Inyo Mountains Wilderness
The Inyo Mountains are a north-south trending desert mountain range between the Owens Valley to the west, and Death Valley National Park to the east. The 198,360 acre Inyo Mountains Wilderness was designated by Congress in 1994, and is jointly administered by the U.S. Forest Service (73,300 acres in the northern portion of the range) and the Bureau of Land Management (125,060 acres in the southern portion of the range). For information on the Bureau of Land Management’s (BLM) portion of the wilderness: visit the BLM California website at http://www.blm.gov/ca/st/en.html, or Wilderness.net.
The Inyo Mountains offer wilderness visitors opportunities to experience solitude, historical values and dark night skies that are for excellent star gazing. Although the mountains appear extremely rugged, they are actually quite fragile. Animal and plant life in the desert depend upon the limited water and soil resources in these mountains. For this reason, it is especially important for visitors to practice Leave No Trace principles in this wilderness.
At a Glance
General InformationGeneral Notes:
Wilderness Visitors… Please Leave No Trace
Plan Ahead and Prepare:
Wilderness permits are not required for either day hikes or overnight trips into the Inyo Mountains Wilderness.
Before your trip, leave your itinerary with someone who will notify Inyo County Sheriff if you are more than 24 hours overdue.
You need to have route finding and cross country navigational skills. Most routes include cross country travel through steep terrain. The few trails that still exist are remnants of the past. They are not maintained and may have filled in due to natural restoration processes or flash flooding.
Water is scarce. Consult USGS topographic maps for locations of springs; most of the canyons do not have perennial streams. Always hike with an ample supply of water – at least 1.5 gallons per person, per day. Snow at higher elevations may provide a water source during the spring. Be aware of signs of heat exhaustion and dehydration.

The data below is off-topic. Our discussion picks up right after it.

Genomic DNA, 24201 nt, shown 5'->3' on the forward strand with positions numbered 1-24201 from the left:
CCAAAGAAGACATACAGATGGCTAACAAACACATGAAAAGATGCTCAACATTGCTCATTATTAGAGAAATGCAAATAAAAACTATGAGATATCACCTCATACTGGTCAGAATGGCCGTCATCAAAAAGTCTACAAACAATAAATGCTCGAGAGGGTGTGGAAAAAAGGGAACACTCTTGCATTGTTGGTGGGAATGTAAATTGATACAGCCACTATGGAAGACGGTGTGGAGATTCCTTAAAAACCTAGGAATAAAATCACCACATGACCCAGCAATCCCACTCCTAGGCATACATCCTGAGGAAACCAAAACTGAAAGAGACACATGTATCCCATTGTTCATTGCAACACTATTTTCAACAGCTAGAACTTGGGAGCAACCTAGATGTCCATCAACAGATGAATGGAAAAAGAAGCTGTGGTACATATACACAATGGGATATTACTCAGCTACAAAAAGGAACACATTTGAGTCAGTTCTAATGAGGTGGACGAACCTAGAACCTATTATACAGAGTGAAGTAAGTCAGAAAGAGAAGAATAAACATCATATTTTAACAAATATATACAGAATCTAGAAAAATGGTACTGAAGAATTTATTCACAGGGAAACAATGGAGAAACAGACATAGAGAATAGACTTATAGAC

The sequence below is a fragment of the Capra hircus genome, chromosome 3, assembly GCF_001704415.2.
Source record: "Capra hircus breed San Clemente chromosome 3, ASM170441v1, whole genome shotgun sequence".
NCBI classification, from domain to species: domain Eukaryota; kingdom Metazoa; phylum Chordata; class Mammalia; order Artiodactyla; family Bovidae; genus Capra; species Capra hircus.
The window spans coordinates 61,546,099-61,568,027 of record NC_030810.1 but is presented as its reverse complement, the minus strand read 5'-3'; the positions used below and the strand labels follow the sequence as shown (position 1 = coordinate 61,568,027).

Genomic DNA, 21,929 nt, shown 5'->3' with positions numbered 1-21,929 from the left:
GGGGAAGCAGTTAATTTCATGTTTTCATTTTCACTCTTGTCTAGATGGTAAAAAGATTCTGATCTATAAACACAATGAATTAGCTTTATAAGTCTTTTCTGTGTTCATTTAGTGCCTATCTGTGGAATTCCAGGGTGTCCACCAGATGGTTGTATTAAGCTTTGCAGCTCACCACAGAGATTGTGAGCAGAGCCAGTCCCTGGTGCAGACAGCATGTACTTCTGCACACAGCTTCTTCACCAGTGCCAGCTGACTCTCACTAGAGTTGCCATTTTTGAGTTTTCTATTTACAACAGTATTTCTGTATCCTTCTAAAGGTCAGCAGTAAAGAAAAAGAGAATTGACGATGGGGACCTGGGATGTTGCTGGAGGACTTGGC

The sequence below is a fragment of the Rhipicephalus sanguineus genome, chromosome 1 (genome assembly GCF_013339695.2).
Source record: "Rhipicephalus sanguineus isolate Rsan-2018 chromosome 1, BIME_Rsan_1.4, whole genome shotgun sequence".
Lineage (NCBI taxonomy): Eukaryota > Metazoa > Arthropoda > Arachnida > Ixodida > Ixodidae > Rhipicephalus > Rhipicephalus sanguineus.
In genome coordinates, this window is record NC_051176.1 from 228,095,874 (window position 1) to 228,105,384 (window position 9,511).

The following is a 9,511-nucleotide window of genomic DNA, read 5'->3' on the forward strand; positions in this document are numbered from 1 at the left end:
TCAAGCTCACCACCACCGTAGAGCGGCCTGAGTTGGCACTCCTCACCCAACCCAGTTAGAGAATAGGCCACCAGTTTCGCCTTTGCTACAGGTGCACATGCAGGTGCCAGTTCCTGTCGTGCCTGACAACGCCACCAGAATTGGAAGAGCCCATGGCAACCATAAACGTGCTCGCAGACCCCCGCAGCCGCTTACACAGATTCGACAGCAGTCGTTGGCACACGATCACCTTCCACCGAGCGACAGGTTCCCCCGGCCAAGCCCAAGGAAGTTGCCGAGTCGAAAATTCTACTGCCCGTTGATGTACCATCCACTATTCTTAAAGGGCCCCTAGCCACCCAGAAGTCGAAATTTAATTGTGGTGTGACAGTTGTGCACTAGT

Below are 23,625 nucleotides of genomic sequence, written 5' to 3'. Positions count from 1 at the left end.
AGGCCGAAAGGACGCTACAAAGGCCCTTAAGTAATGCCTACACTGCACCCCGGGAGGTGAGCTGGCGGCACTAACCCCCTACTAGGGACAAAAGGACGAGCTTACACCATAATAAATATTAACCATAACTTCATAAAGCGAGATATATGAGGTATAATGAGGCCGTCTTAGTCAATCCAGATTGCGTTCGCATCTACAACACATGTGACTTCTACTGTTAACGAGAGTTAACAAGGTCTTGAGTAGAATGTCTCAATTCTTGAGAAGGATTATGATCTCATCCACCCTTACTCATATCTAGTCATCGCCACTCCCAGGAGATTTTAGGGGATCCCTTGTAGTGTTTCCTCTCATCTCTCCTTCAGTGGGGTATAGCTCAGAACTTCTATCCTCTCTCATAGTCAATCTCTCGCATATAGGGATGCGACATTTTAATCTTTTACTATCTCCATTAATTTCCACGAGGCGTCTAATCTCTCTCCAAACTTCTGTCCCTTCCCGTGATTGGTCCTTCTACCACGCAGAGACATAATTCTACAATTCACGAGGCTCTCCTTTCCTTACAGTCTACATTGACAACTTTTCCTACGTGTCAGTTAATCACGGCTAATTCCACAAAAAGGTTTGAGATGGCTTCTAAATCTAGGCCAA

Travel and Camp on Durable Surfaces:
Choose your travel routes carefully. Avoid hiking in wet riparian areas. Travel on rock, gravel or sand when possible. Avoid trampling vegetation.
If camping away from a trail, choose an area without vegetation. Keep your stay short and disperse your camp activities over a wide area.
Dispose of Waste Properly:
For disposing of human waste use the “cat hole” method. Keep well away from trails, camps, and springs. Avoid areas where water has the potential to flow during a wet season like in washes and streambeds.
Place used toilet paper in plastic bags and pack it out as trash.
Please do not leave any garbage, abandon any gear, or leave caches within the wilderness.
Leave What You Find:
All archeological resources are protected by law. Do not collect or damage prehistoric or historic artifacts or sites. Please take only photographs, leave only footprints and report vandalism.
Prehistoric sites are places of ancestral importance to Native Americans and should be treated with respect.
Please take only photographs, leave only footprints, and report vandalism.
Minimize Campfire Impact:
Use existing fire rings whenever possible. Burn all wood and charcoals to ash, put out campfires completely, then scatter cool ashes. Avoid fires in the high elevation (9,500 feet) Bristlecone pine forests.
Camps as far from water sources as possible (more than ¼ mile is preferred). Avoid visiting water sources after dark, animals depend on the water for survival.
Be Considerate of Other Users:
Do not leave garbage at trailhead campsites.
Bury your human waste well away from campsites, water and trailheads.
High clearance and/or four wheel drive (4WD) vehicles are generally necessary to access this wilderness area. Access to the west side is via 4WD routes off of Mazourka Canyon Road. Access to the east side is via 4WD routes off of Saline Valley Road.
Download area map of Inyo Mountains Wilderness that depicts authorized travel routes.
There are no developed trailheads. Vehicles must be parked within 30 feet of roads. At the end of 4WD routes, leave room for other vehicles to turn-around .
Recommended areas for dispersed camping (car-camping) outside of the wilderness area include Santa Rita Flat, Badger Flat, Harkless Flat, Papoose Flat, Squaw Flat and Saline Valley.